In every medical practice there are a couple of areas of utmost concern when it comes to Internal Control: patient income and disbursement/payables. A set of suggested guidelines are listed for each of these important components of running a medical practice.
1. All mail should be opened by the physician, partner or member of the group.
2. All remittances should be immediately endorsed with a bank endorsement stamp, indicating the name of the practice, the account number and the words, “For Deposit Only.”
3. Cash and checks should be deposited daily on pre-printed deposit slips with the name of the patient or the insurance provider next to the dollar amount on the face of the deposit slip.
4. Payments should be posted to patients’ accounts by someone other than the person receiving payment or the accounts receivables clerk.
5. Patient payment adjustments should be reviewed in the Daily Activity Report for proper authorization by the practice administrator and/or physician. Total payments per activity report should be agreed to and reconciled with the daily deposit slips. (DuxWare: Reports> Daily> Reconciliation Daysheet)
6. Verify/Reconcile Appointments to Charges (DuxWare: Appointments> Reports> Appointment Recap)
7. A bank reconciliation should be prepared monthly, and the deposit slips should be compared to the bank deposit column figures.
8. All accounts receivables should be aged by month. Any receivables outstanding for more than 60 days should be followed up by someone other than the accounts receivables clerk. (DuxWare: Reports> Collections> Dunning Report)
1. Disburse by pre-numbered checks only.
2. When the check is presented to the physician for signature by the respective clerk it should be accompanied with the supporting documentation or invoice, which is subsequently stamped or marked, “paid.” It should also include the check number.
3. Employees should be prohibited from having personal business dealings with companies acting as major suppliers or the medical practice. Competitive bids should be obtained for large-dollar purchases.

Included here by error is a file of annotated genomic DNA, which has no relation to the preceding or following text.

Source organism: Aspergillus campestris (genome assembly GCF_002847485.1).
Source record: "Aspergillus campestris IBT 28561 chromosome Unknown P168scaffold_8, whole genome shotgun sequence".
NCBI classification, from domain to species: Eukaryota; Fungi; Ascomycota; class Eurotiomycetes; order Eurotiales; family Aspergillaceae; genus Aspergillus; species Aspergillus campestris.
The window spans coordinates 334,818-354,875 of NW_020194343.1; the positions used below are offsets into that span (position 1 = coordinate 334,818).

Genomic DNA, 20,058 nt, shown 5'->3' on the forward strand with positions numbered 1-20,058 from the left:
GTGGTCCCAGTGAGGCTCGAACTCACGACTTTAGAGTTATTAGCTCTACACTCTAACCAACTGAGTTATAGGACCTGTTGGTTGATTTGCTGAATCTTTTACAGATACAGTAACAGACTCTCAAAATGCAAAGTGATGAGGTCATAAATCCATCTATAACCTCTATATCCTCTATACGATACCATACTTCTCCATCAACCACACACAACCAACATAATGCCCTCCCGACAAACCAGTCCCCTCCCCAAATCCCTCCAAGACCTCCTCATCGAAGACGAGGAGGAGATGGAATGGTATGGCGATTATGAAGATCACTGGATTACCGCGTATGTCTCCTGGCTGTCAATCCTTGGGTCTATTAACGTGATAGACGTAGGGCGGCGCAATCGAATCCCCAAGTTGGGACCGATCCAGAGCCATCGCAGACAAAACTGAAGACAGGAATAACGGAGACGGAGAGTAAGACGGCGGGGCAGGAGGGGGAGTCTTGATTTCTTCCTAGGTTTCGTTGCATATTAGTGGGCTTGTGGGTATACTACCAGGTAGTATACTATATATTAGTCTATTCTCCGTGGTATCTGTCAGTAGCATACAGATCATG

4. Keep a running total of checks signed and compare it to the check side of the of the bank statement in the reconciliation process.
5. The physician or the practice administrator should be the petty cash custodian. A lockbox or safe should be used for cash-on-hand until the daily deposit is made.
Segregation of Duties
Segregation of duties means separating the record keeping function from the operational responsibility of that activity and from those who exercise physical control over the records.
Separation of record keeping and control of assets is aimed at the prevention of fraud.
Unfortunately, employees can embezzle assets for which they are responsible because they can conceal their actions simply by manipulating the supporting records (i.e. fraudulently endorsing checks and posting adjustments to the patients’ computer account or ledger card). The obvious drawback is that most medical practices lack the large number of employees required to realistically segregate these functions.
Here are several examples of how practices violate the concept of segregation of duties:
Receipt and endorsement of daily checks are made by the accounts receivables clerk or practice administrator, who then posts them into the accounts receivables system.
Checks are written by the accounts payable clerk, who then brings them to the physician for signature without proper supporting documentation.
The payroll clerk distributes payroll checks.
Vendors are chosen and reviewed by the same individual.
Follow-up of accounts receivables and third-party insurance payments outstanding are pursued by the same individual, who is authorized to write off these accounts receivables.
If clear-cut segregation exists, and office personnel understand their functions, their performance will be optimized. They can fulfill their responsibilities without hesitation because they know where they fit in. The physician, in turn, can measure the effectiveness of each employee within a well-defined sphere of performance.
Once duties have been segregated and lines of authority developed, ongoing communication is another issue. Individuals tend to forget certain procedures as time passes. Also practices change and staff turns over. As a result, the procedures and policies originally established unofficially become modified or neglected.
We can protect against this through job-description manuals. The job-description manual informs employees what their job functions are and how to implement them. Rarely found in medical practices, a job-description manual allows the physician to focus on the exact duties performed by each employee.